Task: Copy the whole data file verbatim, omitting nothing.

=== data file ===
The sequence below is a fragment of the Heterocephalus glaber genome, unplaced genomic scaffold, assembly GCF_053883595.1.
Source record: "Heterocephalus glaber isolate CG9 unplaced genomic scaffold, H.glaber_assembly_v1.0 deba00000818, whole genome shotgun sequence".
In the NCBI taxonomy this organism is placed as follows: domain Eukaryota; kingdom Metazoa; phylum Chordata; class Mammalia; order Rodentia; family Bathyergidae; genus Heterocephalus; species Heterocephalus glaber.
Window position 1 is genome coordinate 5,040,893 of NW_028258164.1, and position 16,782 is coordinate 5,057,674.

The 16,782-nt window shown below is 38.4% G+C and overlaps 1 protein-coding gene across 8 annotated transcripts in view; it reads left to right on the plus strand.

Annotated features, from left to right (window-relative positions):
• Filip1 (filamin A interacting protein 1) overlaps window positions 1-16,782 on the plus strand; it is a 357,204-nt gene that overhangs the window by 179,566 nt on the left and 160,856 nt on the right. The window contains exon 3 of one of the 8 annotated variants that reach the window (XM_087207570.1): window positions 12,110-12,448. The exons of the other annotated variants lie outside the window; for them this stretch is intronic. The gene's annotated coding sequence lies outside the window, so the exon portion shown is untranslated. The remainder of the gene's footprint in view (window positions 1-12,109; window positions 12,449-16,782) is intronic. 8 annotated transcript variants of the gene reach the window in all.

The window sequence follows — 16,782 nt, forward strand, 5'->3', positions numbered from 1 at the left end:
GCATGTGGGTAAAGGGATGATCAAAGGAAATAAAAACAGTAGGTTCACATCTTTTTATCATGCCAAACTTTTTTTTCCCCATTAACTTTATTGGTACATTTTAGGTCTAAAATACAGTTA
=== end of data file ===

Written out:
The sequence below is a fragment of the Heterocephalus glaber genome, unplaced genomic scaffold, assembly GCF_053883595.1.
Source record: "Heterocephalus glaber isolate CG9 unplaced genomic scaffold, H.glaber_assembly_v1.0 deba00000818, whole genome shotgun sequence".
In the NCBI taxonomy this organism is placed as follows: domain Eukaryota; kingdom Metazoa; phylum Chordata; class Mammalia; order Rodentia; family Bathyergidae; genus Heterocephalus; species Heterocephalus glaber.
Window position 1 is genome coordinate 5,040,893 of NW_028258164.1, and position 16,782 is coordinate 5,057,674.

The 16,782-nt window shown below is 38.4% G+C and overlaps 1 protein-coding gene across 8 annotated transcripts in view; it reads left to right on the plus strand.

Annotated features, from left to right (window-relative positions):
• Filip1 (filamin A interacting protein 1) overlaps window positions 1-16,782 on the plus strand; it is a 357,204-nt gene that overhangs the window by 179,566 nt on the left and 160,856 nt on the right. The window contains exon 3 of one of the 8 annotated variants that reach the window (XM_087207570.1): window positions 12,110-12,448. The exons of the other annotated variants lie outside the window; for them this stretch is intronic. The gene's annotated coding sequence lies outside the window, so the exon portion shown is untranslated. The remainder of the gene's footprint in view (window positions 1-12,109; window positions 12,449-16,782) is intronic. 8 annotated transcript variants of the gene reach the window in all.

The window sequence follows — 16,782 nt, forward strand, 5'->3', positions numbered from 1 at the left end:
GCATGTGGGTAAAGGGATGATCAAAGGAAATAAAAACAGTAGGTTCACATCTTTTTATCATGCCAAACTTTTTTTTCCCCATTAACTTTATTGGTACATTTTAGGTCTAAAATACAGTTA